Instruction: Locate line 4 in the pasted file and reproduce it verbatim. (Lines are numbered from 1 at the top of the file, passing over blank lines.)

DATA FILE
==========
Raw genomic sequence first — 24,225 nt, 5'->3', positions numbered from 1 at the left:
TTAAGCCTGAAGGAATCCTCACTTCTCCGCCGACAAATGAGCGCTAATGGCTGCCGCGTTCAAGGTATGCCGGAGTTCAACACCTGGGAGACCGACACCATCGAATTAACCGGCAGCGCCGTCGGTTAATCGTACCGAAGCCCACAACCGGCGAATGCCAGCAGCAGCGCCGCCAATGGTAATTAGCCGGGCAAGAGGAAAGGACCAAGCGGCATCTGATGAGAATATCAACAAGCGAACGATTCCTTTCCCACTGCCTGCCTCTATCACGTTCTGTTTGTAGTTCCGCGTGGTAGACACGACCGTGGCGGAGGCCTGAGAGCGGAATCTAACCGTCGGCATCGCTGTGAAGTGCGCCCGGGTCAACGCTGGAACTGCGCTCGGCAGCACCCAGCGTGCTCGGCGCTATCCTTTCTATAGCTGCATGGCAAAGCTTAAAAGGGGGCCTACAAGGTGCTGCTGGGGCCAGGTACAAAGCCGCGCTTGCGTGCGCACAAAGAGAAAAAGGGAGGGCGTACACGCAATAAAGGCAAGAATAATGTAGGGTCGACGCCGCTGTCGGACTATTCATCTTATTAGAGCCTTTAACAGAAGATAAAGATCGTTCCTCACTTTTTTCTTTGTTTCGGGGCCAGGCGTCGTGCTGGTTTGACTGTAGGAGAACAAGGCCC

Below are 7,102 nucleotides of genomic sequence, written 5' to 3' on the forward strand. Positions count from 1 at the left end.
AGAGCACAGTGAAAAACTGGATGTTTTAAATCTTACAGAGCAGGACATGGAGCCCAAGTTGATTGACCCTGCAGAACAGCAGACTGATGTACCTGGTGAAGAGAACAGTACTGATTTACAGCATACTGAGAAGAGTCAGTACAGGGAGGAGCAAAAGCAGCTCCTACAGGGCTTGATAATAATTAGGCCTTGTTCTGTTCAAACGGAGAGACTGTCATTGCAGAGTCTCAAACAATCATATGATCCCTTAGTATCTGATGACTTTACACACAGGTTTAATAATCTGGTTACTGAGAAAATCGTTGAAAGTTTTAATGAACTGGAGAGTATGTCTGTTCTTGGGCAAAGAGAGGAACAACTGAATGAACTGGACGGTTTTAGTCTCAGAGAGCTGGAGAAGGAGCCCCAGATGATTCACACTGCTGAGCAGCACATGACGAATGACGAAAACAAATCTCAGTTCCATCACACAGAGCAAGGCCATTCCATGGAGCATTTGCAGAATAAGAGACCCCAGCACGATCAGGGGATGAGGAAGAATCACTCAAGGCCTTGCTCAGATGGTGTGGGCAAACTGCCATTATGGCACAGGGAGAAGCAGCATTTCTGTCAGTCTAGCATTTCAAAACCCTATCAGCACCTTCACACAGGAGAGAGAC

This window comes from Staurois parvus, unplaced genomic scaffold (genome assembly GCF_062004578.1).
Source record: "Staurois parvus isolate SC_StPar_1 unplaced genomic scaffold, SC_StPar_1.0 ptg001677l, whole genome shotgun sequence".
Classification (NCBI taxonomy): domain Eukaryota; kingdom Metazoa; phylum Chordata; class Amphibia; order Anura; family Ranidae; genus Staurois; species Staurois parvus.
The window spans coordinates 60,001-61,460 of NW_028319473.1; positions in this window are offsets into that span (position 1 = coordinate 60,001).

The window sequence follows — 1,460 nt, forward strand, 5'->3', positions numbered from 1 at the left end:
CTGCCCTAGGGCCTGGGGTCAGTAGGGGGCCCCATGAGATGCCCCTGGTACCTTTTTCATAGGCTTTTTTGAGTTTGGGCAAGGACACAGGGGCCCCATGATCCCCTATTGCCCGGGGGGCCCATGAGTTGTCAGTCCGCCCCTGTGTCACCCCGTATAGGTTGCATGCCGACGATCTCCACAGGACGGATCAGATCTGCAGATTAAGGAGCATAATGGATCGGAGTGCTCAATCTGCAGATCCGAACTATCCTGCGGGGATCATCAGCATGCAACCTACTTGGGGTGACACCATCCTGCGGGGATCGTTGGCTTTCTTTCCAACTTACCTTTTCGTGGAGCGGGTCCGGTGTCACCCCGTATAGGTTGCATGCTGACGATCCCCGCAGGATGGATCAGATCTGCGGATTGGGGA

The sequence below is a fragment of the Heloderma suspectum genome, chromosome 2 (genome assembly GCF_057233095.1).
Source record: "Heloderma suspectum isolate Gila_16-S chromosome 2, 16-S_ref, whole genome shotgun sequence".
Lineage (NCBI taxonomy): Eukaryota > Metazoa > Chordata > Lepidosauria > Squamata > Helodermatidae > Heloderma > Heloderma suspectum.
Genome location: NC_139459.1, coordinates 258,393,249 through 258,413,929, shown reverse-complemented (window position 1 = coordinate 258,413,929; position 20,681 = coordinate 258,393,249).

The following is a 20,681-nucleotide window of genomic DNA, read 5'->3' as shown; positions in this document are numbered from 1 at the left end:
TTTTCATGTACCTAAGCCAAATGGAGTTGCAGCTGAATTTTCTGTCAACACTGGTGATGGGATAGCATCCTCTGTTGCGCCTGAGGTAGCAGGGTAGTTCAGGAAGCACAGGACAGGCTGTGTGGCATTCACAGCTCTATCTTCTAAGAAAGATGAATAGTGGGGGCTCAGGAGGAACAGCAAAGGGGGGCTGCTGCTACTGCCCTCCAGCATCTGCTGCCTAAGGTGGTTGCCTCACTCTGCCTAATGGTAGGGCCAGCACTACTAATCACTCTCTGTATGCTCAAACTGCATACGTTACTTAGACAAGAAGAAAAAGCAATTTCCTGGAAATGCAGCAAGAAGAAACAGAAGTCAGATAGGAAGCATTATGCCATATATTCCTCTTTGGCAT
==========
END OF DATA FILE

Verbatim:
AGAGCACAGTGAAAAACTGGATGTTTTAAATCTTACAGAGCAGGACATGGAGCCCAAGTTGATTGACCCTGCAGAACAGCAGACTGATGTACCTGGTGAAGAGAACAGTACTGATTTACAGCATACTGAGAAGAGTCAGTACAGGGAGGAGCAAAAGCAGCTCCTACAGGGCTTGATAATAATTAGGCCTTGTTCTGTTCAAACGGAGAGACTGTCATTGCAGAGTCTCAAACAATCATATGATCCCTTAGTATCTGATGACTTTACACACAGGTTTAATAATCTGGTTACTGAGAAAATCGTTGAAAGTTTTAATGAACTGGAGAGTATGTCTGTTCTTGGGCAAAGAGAGGAACAACTGAATGAACTGGACGGTTTTAGTCTCAGAGAGCTGGAGAAGGAGCCCCAGATGATTCACACTGCTGAGCAGCACATGACGAATGACGAAAACAAATCTCAGTTCCATCACACAGAGCAAGGCCATTCCATGGAGCATTTGCAGAATAAGAGACCCCAGCACGATCAGGGGATGAGGAAGAATCACTCAAGGCCTTGCTCAGATGGTGTGGGCAAACTGCCATTATGGCACAGGGAGAAGCAGCATTTCTGTCAGTCTAGCATTTCAAAACCCTATCAGCACCTTCACACAGGAGAGAGAC